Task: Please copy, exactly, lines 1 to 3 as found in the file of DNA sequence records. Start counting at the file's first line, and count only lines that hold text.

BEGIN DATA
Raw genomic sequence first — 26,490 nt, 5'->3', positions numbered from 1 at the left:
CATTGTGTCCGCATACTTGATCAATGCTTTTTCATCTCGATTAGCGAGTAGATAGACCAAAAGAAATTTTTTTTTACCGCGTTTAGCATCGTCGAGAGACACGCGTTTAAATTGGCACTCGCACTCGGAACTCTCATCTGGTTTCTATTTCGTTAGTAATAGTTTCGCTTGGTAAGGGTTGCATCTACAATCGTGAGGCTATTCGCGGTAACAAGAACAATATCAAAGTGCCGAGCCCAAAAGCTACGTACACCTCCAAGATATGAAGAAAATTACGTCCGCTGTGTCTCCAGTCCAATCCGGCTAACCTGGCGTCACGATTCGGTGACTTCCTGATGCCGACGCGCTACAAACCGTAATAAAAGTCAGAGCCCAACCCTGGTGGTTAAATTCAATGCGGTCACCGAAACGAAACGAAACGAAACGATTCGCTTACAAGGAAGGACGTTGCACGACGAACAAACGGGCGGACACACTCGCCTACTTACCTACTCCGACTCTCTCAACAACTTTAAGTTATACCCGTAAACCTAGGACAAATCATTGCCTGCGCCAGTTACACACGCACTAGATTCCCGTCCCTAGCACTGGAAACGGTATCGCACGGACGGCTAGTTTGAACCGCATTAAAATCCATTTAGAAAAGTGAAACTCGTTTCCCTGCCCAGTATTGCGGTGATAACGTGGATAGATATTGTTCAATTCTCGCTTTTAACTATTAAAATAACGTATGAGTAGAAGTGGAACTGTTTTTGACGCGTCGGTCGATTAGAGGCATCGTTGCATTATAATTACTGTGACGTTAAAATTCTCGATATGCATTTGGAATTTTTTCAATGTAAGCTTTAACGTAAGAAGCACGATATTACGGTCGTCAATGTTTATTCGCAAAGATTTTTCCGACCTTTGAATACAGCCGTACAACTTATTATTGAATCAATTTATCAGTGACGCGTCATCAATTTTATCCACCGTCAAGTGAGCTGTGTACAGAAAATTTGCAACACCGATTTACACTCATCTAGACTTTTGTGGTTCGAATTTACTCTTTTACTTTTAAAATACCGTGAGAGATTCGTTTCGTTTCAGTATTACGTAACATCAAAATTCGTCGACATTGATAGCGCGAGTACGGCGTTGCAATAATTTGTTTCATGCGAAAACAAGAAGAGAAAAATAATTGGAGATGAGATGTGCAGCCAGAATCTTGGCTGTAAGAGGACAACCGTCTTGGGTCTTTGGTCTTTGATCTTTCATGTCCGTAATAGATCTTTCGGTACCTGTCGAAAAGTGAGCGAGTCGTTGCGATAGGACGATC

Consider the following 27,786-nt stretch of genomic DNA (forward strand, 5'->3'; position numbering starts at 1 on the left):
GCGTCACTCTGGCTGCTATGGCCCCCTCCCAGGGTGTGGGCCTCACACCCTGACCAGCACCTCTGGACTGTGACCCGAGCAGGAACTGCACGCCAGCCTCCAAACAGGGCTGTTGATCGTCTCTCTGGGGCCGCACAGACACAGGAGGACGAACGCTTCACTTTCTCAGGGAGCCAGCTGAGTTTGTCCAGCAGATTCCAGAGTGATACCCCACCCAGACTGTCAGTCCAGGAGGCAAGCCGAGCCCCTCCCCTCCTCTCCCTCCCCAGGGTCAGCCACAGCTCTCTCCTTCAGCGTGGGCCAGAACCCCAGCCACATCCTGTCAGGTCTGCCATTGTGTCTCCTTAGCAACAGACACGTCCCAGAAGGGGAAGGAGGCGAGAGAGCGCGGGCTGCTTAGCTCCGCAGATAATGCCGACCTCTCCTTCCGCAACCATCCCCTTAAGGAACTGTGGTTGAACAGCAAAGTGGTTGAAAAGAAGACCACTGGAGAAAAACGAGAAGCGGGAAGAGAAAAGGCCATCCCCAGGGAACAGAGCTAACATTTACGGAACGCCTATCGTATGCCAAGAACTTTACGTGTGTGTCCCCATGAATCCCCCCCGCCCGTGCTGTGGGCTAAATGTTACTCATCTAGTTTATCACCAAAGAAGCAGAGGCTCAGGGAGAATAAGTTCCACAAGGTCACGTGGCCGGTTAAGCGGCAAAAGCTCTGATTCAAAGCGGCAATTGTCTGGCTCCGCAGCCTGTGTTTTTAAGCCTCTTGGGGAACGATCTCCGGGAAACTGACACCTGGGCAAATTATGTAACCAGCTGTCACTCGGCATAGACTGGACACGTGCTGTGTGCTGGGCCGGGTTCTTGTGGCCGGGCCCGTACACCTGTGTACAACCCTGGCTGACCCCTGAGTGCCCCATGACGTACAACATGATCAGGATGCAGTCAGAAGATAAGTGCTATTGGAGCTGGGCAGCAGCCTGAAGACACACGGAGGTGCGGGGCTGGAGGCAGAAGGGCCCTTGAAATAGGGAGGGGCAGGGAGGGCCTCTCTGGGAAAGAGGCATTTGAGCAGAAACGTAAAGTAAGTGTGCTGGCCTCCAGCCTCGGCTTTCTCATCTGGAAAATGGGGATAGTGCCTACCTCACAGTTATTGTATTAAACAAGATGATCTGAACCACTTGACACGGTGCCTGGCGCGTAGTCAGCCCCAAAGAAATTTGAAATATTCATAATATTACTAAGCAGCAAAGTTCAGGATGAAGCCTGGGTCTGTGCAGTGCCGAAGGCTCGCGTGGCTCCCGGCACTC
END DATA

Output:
Raw genomic sequence first — 26,490 nt, 5'->3', positions numbered from 1 at the left:
CATTGTGTCCGCATACTTGATCAATGCTTTTTCATCTCGATTAGCGAGTAGATAGACCAAAAGAAATTTTTTTTTACCGCGTTTAGCATCGTCGAGAGACACGCGTTTAAATTGGCACTCGCACTCGGAACTCTCATCTGGTTTCTATTTCGTTAGTAATAGTTTCGCTTGGTAAGGGTTGCATCTACAATCGTGAGGCTATTCGCGGTAACAAGAACAATATCAAAGTGCCGAGCCCAAAAGCTACGTACACCTCCAAGATATGAAGAAAATTACGTCCGCTGTGTCTCCAGTCCAATCCGGCTAACCTGGCGTCACGATTCGGTGACTTCCTGATGCCGACGCGCTACAAACCGTAATAAAAGTCAGAGCCCAACCCTGGTGGTTAAATTCAATGCGGTCACCGAAACGAAACGAAACGAAACGATTCGCTTACAAGGAAGGACGTTGCACGACGAACAAACGGGCGGACACACTCGCCTACTTACCTACTCCGACTCTCTCAACAACTTTAAGTTATACCCGTAAACCTAGGACAAATCATTGCCTGCGCCAGTTACACACGCACTAGATTCCCGTCCCTAGCACTGGAAACGGTATCGCACGGACGGCTAGTTTGAACCGCATTAAAATCCATTTAGAAAAGTGAAACTCGTTTCCCTGCCCAGTATTGCGGTGATAACGTGGATAGATATTGTTCAATTCTCGCTTTTAACTATTAAAATAACGTATGAGTAGAAGTGGAACTGTTTTTGACGCGTCGGTCGATTAGAGGCATCGTTGCATTATAATTACTGTGACGTTAAAATTCTCGATATGCATTTGGAATTTTTTCAATGTAAGCTTTAACGTAAGAAGCACGATATTACGGTCGTCAATGTTTATTCGCAAAGATTTTTCCGACCTTTGAATACAGCCGTACAACTTATTATTGAATCAATTTATCAGTGACGCGTCATCAATTTTATCCACCGTCAAGTGAGCTGTGTACAGAAAATTTGCAACACCGATTTACACTCATCTAGACTTTTGTGGTTCGAATTTACTCTTTTACTTTTAAAATACCGTGAGAGATTCGTTTCGTTTCAGTATTACGTAACATCAAAATTCGTCGACATTGATAGCGCGAGTACGGCGTTGCAATAATTTGTTTCATGCGAAAACAAGAAGAGAAAAATAATTGGAGATGAGATGTGCAGCCAGAATCTTGGCTGTAAGAGGACAACCGTCTTGGGTCTTTGGTCTTTGATCTTTCATGTCCGTAATAGATCTTTCGGTACCTGTCGAAAAGTGAGCGAGTCGTTGCGATAGGACGATC

Consider the following 27,786-nt stretch of genomic DNA (forward strand, 5'->3'; position numbering starts at 1 on the left):